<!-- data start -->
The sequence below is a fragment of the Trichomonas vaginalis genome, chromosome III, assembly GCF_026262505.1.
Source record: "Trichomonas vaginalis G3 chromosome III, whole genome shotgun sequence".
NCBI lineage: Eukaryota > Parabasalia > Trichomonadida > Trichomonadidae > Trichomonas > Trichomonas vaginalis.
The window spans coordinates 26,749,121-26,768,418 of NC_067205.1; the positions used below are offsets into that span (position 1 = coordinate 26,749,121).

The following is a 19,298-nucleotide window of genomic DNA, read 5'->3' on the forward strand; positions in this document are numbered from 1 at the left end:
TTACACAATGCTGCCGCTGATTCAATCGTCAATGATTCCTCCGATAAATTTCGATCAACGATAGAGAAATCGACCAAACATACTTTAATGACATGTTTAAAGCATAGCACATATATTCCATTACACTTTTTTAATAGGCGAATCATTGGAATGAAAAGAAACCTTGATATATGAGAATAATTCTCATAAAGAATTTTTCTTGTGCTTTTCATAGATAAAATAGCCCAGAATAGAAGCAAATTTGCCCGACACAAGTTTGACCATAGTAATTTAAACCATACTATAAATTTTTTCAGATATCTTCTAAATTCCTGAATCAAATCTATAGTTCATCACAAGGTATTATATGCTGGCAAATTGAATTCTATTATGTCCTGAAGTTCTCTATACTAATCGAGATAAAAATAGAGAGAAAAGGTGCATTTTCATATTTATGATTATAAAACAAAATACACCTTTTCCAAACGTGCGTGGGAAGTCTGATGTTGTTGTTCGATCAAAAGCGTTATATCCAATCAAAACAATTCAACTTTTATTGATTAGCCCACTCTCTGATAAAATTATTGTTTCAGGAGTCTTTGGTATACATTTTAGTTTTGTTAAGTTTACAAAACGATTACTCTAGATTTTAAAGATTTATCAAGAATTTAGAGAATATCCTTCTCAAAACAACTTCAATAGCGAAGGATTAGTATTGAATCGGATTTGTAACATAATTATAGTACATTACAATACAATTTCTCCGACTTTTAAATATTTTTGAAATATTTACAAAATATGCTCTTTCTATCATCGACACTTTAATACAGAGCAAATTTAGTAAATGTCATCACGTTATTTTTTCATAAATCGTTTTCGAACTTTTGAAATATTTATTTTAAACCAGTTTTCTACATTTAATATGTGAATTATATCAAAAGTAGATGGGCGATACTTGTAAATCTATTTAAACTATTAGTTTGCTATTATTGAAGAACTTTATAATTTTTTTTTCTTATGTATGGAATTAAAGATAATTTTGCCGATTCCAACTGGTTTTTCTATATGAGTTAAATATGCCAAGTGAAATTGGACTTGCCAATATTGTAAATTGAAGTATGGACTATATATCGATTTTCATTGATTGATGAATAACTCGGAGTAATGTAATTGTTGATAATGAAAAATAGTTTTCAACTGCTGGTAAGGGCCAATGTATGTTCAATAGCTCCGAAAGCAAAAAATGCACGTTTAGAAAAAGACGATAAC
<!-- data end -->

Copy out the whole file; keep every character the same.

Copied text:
The sequence below is a fragment of the Trichomonas vaginalis genome, chromosome III, assembly GCF_026262505.1.
Source record: "Trichomonas vaginalis G3 chromosome III, whole genome shotgun sequence".
NCBI lineage: Eukaryota > Parabasalia > Trichomonadida > Trichomonadidae > Trichomonas > Trichomonas vaginalis.
The window spans coordinates 26,749,121-26,768,418 of NC_067205.1; the positions used below are offsets into that span (position 1 = coordinate 26,749,121).

The following is a 19,298-nucleotide window of genomic DNA, read 5'->3' on the forward strand; positions in this document are numbered from 1 at the left end:
TTACACAATGCTGCCGCTGATTCAATCGTCAATGATTCCTCCGATAAATTTCGATCAACGATAGAGAAATCGACCAAACATACTTTAATGACATGTTTAAAGCATAGCACATATATTCCATTACACTTTTTTAATAGGCGAATCATTGGAATGAAAAGAAACCTTGATATATGAGAATAATTCTCATAAAGAATTTTTCTTGTGCTTTTCATAGATAAAATAGCCCAGAATAGAAGCAAATTTGCCCGACACAAGTTTGACCATAGTAATTTAAACCATACTATAAATTTTTTCAGATATCTTCTAAATTCCTGAATCAAATCTATAGTTCATCACAAGGTATTATATGCTGGCAAATTGAATTCTATTATGTCCTGAAGTTCTCTATACTAATCGAGATAAAAATAGAGAGAAAAGGTGCATTTTCATATTTATGATTATAAAACAAAATACACCTTTTCCAAACGTGCGTGGGAAGTCTGATGTTGTTGTTCGATCAAAAGCGTTATATCCAATCAAAACAATTCAACTTTTATTGATTAGCCCACTCTCTGATAAAATTATTGTTTCAGGAGTCTTTGGTATACATTTTAGTTTTGTTAAGTTTACAAAACGATTACTCTAGATTTTAAAGATTTATCAAGAATTTAGAGAATATCCTTCTCAAAACAACTTCAATAGCGAAGGATTAGTATTGAATCGGATTTGTAACATAATTATAGTACATTACAATACAATTTCTCCGACTTTTAAATATTTTTGAAATATTTACAAAATATGCTCTTTCTATCATCGACACTTTAATACAGAGCAAATTTAGTAAATGTCATCACGTTATTTTTTCATAAATCGTTTTCGAACTTTTGAAATATTTATTTTAAACCAGTTTTCTACATTTAATATGTGAATTATATCAAAAGTAGATGGGCGATACTTGTAAATCTATTTAAACTATTAGTTTGCTATTATTGAAGAACTTTATAATTTTTTTTTCTTATGTATGGAATTAAAGATAATTTTGCCGATTCCAACTGGTTTTTCTATATGAGTTAAATATGCCAAGTGAAATTGGACTTGCCAATATTGTAAATTGAAGTATGGACTATATATCGATTTTCATTGATTGATGAATAACTCGGAGTAATGTAATTGTTGATAATGAAAAATAGTTTTCAACTGCTGGTAAGGGCCAATGTATGTTCAATAGCTCCGAAAGCAAAAAATGCACGTTTAGAAAAAGACGATAAC